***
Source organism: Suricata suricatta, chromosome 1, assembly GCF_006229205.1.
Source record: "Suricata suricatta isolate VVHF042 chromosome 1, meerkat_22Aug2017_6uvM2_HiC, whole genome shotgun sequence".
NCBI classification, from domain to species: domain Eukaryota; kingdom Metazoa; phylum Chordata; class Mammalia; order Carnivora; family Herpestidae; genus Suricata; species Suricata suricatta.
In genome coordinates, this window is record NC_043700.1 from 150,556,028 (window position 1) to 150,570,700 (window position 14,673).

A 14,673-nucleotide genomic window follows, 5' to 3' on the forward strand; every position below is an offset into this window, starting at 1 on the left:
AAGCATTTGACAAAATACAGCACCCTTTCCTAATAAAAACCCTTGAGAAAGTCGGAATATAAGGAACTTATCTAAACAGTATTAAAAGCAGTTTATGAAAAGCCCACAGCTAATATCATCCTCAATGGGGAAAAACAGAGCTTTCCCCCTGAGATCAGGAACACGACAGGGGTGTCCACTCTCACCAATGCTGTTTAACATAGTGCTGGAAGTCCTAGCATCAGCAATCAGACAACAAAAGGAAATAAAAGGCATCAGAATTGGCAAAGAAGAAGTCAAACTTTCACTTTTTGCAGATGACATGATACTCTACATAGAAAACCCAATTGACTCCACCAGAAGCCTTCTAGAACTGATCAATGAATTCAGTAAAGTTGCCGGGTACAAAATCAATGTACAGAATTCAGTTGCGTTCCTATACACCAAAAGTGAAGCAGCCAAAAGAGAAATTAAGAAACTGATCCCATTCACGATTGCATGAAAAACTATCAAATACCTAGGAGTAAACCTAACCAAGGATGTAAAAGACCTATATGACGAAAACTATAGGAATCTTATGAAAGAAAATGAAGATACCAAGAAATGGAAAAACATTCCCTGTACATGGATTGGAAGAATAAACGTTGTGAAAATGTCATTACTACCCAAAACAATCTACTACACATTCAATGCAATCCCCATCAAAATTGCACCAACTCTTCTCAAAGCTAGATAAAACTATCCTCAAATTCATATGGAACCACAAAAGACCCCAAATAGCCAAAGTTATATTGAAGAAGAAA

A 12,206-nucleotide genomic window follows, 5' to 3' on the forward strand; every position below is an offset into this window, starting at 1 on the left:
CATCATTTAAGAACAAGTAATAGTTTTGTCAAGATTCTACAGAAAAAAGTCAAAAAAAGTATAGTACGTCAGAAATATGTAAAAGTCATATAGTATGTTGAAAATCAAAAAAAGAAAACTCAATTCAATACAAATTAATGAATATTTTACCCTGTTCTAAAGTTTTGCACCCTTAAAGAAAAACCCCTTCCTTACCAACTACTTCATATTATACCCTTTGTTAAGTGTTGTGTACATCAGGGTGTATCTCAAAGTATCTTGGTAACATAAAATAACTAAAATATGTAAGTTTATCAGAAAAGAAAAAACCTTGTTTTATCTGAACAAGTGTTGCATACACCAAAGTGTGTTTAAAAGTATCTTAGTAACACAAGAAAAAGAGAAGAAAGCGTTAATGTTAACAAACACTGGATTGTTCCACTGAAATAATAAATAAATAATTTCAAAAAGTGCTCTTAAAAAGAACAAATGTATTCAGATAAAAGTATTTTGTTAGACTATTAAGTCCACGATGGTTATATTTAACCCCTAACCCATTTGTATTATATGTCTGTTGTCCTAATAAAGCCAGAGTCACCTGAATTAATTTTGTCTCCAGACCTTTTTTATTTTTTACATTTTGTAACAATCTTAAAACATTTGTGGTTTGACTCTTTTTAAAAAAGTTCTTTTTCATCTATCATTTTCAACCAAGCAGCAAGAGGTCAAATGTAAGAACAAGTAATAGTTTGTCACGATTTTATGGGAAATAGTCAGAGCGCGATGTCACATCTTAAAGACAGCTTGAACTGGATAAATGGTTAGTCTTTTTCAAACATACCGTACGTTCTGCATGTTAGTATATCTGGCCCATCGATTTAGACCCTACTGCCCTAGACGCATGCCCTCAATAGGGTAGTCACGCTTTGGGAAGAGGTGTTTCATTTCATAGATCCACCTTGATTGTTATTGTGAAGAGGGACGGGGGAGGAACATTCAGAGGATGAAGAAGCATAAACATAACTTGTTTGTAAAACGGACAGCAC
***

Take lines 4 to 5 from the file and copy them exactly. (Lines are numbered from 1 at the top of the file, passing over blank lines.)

In genome coordinates, this window is record NC_043700.1 from 150,556,028 (window position 1) to 150,570,700 (window position 14,673).

A 14,673-nucleotide genomic window follows, 5' to 3' on the forward strand; every position below is an offset into this window, starting at 1 on the left: